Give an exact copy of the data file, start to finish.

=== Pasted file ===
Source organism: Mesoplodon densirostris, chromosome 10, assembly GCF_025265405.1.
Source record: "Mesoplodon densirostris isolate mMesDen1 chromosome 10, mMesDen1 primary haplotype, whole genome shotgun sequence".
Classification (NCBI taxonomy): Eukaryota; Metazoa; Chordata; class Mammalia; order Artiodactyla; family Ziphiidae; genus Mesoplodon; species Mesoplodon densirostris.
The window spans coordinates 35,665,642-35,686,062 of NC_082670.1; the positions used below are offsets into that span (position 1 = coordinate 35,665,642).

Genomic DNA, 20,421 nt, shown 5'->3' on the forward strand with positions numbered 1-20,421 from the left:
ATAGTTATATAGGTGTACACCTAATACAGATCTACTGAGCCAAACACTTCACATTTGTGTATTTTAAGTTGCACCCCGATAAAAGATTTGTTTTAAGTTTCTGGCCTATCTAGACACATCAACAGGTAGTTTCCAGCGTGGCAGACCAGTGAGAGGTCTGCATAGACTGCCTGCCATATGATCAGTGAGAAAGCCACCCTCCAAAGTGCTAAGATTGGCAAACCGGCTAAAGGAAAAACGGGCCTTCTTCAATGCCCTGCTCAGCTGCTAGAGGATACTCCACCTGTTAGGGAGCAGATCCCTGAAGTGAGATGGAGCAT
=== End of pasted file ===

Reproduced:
Source organism: Mesoplodon densirostris, chromosome 10, assembly GCF_025265405.1.
Source record: "Mesoplodon densirostris isolate mMesDen1 chromosome 10, mMesDen1 primary haplotype, whole genome shotgun sequence".
Classification (NCBI taxonomy): Eukaryota; Metazoa; Chordata; class Mammalia; order Artiodactyla; family Ziphiidae; genus Mesoplodon; species Mesoplodon densirostris.
The window spans coordinates 35,665,642-35,686,062 of NC_082670.1; the positions used below are offsets into that span (position 1 = coordinate 35,665,642).

Genomic DNA, 20,421 nt, shown 5'->3' on the forward strand with positions numbered 1-20,421 from the left:
ATAGTTATATAGGTGTACACCTAATACAGATCTACTGAGCCAAACACTTCACATTTGTGTATTTTAAGTTGCACCCCGATAAAAGATTTGTTTTAAGTTTCTGGCCTATCTAGACACATCAACAGGTAGTTTCCAGCGTGGCAGACCAGTGAGAGGTCTGCATAGACTGCCTGCCATATGATCAGTGAGAAAGCCACCCTCCAAAGTGCTAAGATTGGCAAACCGGCTAAAGGAAAAACGGGCCTTCTTCAATGCCCTGCTCAGCTGCTAGAGGATACTCCACCTGTTAGGGAGCAGATCCCTGAAGTGAGATGGAGCAT